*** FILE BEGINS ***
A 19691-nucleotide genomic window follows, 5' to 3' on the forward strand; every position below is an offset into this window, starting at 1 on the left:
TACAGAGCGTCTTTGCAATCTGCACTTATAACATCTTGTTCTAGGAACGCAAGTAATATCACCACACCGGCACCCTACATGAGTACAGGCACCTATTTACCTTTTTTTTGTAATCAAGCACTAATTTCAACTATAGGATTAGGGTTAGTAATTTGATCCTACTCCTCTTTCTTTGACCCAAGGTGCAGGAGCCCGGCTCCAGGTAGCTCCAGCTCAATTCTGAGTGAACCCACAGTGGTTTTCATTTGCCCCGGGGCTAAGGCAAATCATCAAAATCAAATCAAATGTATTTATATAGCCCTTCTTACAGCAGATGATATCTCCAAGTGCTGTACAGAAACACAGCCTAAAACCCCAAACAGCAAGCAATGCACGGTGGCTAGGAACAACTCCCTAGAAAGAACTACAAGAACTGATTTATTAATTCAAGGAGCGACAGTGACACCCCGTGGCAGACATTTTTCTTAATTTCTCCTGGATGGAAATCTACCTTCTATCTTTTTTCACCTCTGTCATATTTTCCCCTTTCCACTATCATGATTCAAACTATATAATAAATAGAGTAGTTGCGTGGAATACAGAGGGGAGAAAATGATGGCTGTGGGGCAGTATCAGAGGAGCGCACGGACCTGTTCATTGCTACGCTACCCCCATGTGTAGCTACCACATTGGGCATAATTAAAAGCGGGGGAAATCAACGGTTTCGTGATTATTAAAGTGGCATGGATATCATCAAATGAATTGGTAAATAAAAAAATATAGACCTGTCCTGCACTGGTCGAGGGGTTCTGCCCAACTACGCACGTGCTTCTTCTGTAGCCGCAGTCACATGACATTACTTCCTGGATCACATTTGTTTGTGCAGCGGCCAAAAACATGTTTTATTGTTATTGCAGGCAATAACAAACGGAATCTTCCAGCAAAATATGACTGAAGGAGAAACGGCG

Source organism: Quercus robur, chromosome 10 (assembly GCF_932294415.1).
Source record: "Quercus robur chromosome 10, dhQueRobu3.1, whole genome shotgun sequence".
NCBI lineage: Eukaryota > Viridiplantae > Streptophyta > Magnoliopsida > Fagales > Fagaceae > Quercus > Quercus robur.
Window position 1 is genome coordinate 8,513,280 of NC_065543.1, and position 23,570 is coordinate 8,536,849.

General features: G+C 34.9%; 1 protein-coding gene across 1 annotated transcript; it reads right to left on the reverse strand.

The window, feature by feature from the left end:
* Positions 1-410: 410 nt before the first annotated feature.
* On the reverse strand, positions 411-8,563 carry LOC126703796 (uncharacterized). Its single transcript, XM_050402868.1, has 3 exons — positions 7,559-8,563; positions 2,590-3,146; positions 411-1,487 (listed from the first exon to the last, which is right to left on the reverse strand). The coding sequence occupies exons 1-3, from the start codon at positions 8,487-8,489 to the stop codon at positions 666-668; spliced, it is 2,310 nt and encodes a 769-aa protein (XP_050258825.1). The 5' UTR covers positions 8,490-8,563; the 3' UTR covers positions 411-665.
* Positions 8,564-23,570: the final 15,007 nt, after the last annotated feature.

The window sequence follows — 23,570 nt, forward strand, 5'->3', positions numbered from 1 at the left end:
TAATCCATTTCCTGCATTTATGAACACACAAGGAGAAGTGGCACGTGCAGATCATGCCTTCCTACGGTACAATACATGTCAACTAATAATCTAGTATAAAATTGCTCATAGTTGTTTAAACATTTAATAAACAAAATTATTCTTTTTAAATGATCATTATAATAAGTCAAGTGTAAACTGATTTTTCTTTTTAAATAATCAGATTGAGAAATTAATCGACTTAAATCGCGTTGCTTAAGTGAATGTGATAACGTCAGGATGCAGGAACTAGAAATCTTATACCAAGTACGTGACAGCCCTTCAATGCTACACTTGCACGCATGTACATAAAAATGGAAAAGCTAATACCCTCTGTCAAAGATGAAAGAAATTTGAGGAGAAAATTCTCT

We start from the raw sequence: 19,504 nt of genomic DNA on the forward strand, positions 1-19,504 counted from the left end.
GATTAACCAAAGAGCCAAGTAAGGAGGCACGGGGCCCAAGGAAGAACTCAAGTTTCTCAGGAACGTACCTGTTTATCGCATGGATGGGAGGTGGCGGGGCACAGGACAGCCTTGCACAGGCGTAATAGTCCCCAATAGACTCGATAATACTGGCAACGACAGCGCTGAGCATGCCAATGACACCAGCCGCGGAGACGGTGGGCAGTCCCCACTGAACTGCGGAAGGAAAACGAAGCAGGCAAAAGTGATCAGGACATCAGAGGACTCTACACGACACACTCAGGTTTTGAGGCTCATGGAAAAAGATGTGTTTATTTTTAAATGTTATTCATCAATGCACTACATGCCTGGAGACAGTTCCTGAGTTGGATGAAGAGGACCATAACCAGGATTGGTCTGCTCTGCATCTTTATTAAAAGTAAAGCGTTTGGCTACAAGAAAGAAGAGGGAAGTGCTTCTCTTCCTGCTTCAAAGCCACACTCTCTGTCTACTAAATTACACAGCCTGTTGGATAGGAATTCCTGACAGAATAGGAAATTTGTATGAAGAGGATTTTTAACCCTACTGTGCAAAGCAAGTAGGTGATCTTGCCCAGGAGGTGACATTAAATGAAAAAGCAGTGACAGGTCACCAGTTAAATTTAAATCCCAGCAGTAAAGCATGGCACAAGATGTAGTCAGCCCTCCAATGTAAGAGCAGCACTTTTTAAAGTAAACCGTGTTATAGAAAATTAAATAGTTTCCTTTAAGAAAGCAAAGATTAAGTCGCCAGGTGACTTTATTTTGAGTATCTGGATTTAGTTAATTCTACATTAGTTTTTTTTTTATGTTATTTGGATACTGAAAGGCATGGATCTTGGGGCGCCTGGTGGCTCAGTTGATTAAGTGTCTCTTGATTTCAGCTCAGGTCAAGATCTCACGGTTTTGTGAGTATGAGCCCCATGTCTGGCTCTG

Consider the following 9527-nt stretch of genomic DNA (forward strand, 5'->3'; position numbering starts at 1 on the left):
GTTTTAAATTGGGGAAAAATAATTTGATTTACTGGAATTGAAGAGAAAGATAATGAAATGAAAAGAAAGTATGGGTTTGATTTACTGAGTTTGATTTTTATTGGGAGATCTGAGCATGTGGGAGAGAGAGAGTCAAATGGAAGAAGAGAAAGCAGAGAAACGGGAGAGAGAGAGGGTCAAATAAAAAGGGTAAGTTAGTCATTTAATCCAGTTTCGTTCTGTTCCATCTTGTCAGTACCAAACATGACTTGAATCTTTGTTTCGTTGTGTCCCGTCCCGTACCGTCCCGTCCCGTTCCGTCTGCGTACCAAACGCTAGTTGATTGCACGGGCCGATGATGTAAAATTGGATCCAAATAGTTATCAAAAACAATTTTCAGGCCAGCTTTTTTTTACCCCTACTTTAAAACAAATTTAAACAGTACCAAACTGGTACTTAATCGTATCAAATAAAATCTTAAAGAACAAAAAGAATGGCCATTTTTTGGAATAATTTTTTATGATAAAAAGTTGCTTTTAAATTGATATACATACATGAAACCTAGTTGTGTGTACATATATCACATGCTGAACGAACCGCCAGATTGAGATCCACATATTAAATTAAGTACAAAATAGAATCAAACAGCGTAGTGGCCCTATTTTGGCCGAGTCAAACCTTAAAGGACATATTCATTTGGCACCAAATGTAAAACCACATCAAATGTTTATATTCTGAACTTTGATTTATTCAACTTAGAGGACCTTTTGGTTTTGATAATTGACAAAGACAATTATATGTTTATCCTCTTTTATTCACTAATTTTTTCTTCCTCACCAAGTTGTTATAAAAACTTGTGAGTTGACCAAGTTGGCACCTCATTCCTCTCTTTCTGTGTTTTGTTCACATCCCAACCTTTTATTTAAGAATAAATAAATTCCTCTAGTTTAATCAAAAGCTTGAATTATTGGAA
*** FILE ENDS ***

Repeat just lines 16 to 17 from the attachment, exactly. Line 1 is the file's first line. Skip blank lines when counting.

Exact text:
Consider the following 9527-nt stretch of genomic DNA (forward strand, 5'->3'; position numbering starts at 1 on the left):
GTTTTAAATTGGGGAAAAATAATTTGATTTACTGGAATTGAAGAGAAAGATAATGAAATGAAAAGAAAGTATGGGTTTGATTTACTGAGTTTGATTTTTATTGGGAGATCTGAGCATGTGGGAGAGAGAGAGTCAAATGGAAGAAGAGAAAGCAGAGAAACGGGAGAGAGAGAGGGTCAAATAAAAAGGGTAAGTTAGTCATTTAATCCAGTTTCGTTCTGTTCCATCTTGTCAGTACCAAACATGACTTGAATCTTTGTTTCGTTGTGTCCCGTCCCGTACCGTCCCGTCCCGTTCCGTCTGCGTACCAAACGCTAGTTGATTGCACGGGCCGATGATGTAAAATTGGATCCAAATAGTTATCAAAAACAATTTTCAGGCCAGCTTTTTTTTACCCCTACTTTAAAACAAATTTAAACAGTACCAAACTGGTACTTAATCGTATCAAATAAAATCTTAAAGAACAAAAAGAATGGCCATTTTTTGGAATAATTTTTTATGATAAAAAGTTGCTTTTAAATTGATATACATACATGAAACCTAGTTGTGTGTACATATATCACATGCTGAACGAACCGCCAGATTGAGATCCACATATTAAATTAAGTACAAAATAGAATCAAACAGCGTAGTGGCCCTATTTTGGCCGAGTCAAACCTTAAAGGACATATTCATTTGGCACCAAATGTAAAACCACATCAAATGTTTATATTCTGAACTTTGATTTATTCAACTTAGAGGACCTTTTGGTTTTGATAATTGACAAAGACAATTATATGTTTATCCTCTTTTATTCACTAATTTTTTCTTCCTCACCAAGTTGTTATAAAAACTTGTGAGTTGACCAAGTTGGCACCTCATTCCTCTCTTTCTGTGTTTTGTTCACATCCCAACCTTTTATTTAAGAATAAATAAATTCCTCTAGTTTAATCAAAAGCTTGAATTATTGGAA